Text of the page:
Reagan decided to make a run for the Republican nomination in 1976, but he didn't want to look too eager in trying to become the nominee. Reagan actually took a mini-gig on CBS Radio, where he had a daily five minute editorial (pictured: Reagan giving one of radio addresses). Those radio addresses kept Reagan in the public eye; Reagan preferred radio because he thought people would tire of him on television. The major reason was, perhaps, that Reagan thought TV would magnify is age.
Reagan had no policy agenda beyond his basic conservative principles, which were anchored by his beliefs that the federal government was too large, taxes needed to be reduced, and that the US should stop "playing nice" with the USSR. Reagan expected events to provide opportunity and direction for a political comeback, and that occurred with the Fall of Saigon on 30 April 1975. Reagan blamed a lack of leadership in the federal government for South Vietnam falling to the North Vietnamese communists. Not long his radio addresses on Saigon, Reagan started to question the wisdom of detente with the USSR.
Reagan was appointed to the Rockefeller Commission (Nelson Rockefeller was President Gerald Ford's Vice-President), which was investigating the Central Intelligence Agency's actions. However, Reagan attended less than half the committee's 26 meetings. At the end of the investigation, Reagan signed the committee's report, which was no more than a "slap on the wrist" to the CIA.
However, another investigation, the Church Committee, chaired by Democratic Senator Frank Church of Idaho (pictured to the left, with Republican Senator John Tower of Texas to the right), uncovered CIA shenanigans. The Church Committee outlined CIA activities in Iran in 1953 (the Shah of Iran was brought back to power), Guatemala in 1954, the Bay of Pigs disaster in 1961, and assorted attempted assassinations. Conservatives like Reagan didn't want any sunshine on the CIA, which in their view could only weaken a part of the government that needed to stay viable and effective against foreign threats.
It was a long shot for Reagan to defeat Ford for the Republican nomination; as President, Ford had vast power within the party machinery compared to Reagan. Reagan also risked being blamed for splitting the Republican Party, and if Ford lost the General Election, Reagan would face even more blame. On 20 November 1975, Ronald Reagan formally declared himself as a candidate for President at the National Press Club in Washington, D.C.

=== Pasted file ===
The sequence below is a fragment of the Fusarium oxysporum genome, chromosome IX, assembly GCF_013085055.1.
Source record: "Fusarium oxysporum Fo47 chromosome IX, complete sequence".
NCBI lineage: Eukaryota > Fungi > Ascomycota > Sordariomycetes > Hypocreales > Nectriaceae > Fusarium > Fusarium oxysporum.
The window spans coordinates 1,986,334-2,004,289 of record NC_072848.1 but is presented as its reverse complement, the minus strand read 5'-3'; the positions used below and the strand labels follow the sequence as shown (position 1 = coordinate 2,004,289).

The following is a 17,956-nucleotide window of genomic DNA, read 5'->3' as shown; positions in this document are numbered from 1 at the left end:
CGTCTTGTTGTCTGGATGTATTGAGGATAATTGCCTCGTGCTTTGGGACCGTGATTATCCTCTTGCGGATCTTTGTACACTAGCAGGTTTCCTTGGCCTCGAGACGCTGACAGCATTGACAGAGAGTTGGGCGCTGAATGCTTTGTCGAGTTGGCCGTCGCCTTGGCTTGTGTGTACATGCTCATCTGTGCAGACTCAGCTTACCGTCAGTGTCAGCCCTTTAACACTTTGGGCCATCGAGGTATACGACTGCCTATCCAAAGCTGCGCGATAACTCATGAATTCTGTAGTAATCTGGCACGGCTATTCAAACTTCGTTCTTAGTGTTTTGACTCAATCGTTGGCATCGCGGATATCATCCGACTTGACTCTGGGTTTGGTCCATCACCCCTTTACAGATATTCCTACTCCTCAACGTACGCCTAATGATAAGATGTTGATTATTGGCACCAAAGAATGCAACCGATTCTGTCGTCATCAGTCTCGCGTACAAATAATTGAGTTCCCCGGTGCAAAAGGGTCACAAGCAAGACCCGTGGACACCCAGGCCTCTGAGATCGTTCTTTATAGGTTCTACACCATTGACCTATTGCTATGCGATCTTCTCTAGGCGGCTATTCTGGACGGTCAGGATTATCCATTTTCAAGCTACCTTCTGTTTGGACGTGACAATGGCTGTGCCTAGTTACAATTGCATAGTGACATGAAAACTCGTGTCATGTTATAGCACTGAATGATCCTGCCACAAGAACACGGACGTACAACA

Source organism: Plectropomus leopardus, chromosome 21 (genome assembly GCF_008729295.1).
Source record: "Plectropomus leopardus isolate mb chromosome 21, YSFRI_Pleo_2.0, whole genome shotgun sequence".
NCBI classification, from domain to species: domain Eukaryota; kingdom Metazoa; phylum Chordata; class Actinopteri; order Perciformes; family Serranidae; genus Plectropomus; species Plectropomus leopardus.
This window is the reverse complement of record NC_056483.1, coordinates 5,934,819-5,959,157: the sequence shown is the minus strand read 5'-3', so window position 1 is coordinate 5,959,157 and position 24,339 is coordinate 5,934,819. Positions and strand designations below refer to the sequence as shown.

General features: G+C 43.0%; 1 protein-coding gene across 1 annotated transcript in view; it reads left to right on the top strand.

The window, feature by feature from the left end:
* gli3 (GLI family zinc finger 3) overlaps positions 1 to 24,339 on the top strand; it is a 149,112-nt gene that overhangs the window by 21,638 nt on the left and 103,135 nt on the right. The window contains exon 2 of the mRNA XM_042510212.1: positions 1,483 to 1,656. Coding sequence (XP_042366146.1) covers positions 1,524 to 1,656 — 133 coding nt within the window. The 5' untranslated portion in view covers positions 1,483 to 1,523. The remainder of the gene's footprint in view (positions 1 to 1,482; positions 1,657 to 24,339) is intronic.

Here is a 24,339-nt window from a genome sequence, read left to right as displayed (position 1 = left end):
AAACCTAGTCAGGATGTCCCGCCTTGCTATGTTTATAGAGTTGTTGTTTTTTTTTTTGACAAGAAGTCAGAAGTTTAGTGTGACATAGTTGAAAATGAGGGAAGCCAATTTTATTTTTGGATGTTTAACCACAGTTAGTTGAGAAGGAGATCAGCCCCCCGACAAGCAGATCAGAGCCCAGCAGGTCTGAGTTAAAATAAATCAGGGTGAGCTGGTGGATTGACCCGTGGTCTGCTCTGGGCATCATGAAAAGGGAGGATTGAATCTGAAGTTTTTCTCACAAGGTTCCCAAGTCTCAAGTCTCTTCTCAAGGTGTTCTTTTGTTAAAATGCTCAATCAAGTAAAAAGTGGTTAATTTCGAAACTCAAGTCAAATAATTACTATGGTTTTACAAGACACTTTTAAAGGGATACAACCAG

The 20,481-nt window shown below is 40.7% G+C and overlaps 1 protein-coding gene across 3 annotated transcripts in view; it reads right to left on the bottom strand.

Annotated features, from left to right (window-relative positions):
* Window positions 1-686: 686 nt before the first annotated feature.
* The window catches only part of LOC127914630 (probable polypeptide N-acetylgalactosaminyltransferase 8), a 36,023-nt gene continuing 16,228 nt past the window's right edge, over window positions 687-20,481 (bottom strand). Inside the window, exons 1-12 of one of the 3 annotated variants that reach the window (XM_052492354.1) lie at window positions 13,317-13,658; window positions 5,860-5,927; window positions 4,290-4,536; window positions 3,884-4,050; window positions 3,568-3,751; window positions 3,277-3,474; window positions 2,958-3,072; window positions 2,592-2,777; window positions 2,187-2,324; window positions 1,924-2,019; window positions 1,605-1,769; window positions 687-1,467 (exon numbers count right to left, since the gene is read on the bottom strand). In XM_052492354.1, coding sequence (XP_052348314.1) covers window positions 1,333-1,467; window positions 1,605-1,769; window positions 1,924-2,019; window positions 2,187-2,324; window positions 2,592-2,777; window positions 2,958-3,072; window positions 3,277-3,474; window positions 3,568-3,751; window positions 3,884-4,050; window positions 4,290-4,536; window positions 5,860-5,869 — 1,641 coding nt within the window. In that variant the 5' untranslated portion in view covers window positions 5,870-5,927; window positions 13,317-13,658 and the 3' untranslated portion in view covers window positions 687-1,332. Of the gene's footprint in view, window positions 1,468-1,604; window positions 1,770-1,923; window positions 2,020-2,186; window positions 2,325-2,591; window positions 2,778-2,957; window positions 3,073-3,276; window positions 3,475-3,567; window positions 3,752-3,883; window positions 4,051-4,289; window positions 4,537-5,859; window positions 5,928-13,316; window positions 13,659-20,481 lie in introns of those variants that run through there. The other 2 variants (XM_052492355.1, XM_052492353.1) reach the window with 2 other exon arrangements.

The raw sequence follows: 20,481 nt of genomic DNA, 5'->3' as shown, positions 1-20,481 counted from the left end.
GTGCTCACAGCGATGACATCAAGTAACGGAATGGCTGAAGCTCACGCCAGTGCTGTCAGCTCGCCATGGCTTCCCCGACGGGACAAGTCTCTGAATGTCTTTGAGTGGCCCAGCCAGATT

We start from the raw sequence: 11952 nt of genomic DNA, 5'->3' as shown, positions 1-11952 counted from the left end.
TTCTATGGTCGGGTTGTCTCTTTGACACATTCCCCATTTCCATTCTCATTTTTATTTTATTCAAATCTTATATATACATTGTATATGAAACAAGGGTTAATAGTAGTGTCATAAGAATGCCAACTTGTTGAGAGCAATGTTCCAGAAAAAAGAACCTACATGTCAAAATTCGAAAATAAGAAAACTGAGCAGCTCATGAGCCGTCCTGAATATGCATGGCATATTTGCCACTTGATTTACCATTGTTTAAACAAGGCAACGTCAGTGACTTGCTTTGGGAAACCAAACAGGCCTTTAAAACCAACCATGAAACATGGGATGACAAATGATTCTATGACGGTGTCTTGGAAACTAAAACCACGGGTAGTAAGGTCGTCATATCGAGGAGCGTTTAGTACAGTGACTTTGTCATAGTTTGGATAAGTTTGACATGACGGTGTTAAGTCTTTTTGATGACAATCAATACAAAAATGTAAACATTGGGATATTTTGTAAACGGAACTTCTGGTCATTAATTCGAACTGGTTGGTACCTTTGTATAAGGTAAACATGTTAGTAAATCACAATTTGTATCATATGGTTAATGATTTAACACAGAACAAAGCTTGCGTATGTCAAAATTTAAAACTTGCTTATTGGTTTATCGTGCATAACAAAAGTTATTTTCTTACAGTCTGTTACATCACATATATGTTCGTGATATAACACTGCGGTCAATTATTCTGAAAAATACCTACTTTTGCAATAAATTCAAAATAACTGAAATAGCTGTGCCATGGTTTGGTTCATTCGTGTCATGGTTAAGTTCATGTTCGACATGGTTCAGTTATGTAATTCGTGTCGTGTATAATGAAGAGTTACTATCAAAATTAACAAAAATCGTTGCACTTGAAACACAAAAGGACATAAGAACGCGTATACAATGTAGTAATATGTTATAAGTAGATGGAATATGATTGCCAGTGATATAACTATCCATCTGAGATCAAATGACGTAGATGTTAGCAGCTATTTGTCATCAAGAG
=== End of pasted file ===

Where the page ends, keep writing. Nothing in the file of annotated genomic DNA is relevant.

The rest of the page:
Reagan and his campaign staff knew they had blown it in New Hampshire, and were unable to effectively compete in the next five primaries, losing to Ford in all of the contests. Each loss in a primary eroded Reagan's credibility in the Republican Party, and Reagan was pressured to drop out of the race, and support Ford as a loyal Republican. Reagan responded that he would battle all the way to the Republican National Convention in Kansas City.
(R; NC) was able to arrange a 30 minute television broadcast, where Reagan espoused his conservative bona fides, and where he also was able to re-introduce himself to the American South.
Reagan attacked President Ford for "giving away" the Panama Canal, something over which Ford had no influence or control, other than to continue what had started in the 1960s. But Reagan's attack struck a chord, and Reagan stunned Ford and the Republican leadership by winning North Carolina 52% to 46%. North Carolina had their delegates committed proportionately, so Reagan only garnered 28 delegates to Ford's 26. But the flow of campaign money increased, and Reagan was able to continue . . . Ford and his staff cast Reagan as a Republican Party "wrecker".
Reagan captured more Southern primaries, as well as Indiana, California, and Nebraska. The Ford team had a modest lead over Reagan in terms of delegates heading into Kansas City, Missouri. But the decision was made to bring James Baker (pictured above) to the Ford campaign, an organizing genius with legendary political connections, to insure that the Republican National Convention would not descend into chaos, which would benefit Reagan.
Reagan's defeat was sealed as a result, with Ford capturing 1187 delegates to Reagan's 1070. Despite the totals, conservative Republicans stayed with Reagan. Ford didn't ask Reagan to be his Vice-President, and Reagan never offered to be Vice-President. According to James Baker (Reagan's future Chief-of-Staff and the Secretary of the Treasury), had Reagan been asked to be the VP, he would have done so out of a sense of party loyalty . . . but if that would have occurred, it would have been very unlikely that Reagan would have been elected President in 1980. (pictured above: Reagan shaking hands with President Ford on the stage in Kansas City, with V.P. Rockefeller in the background).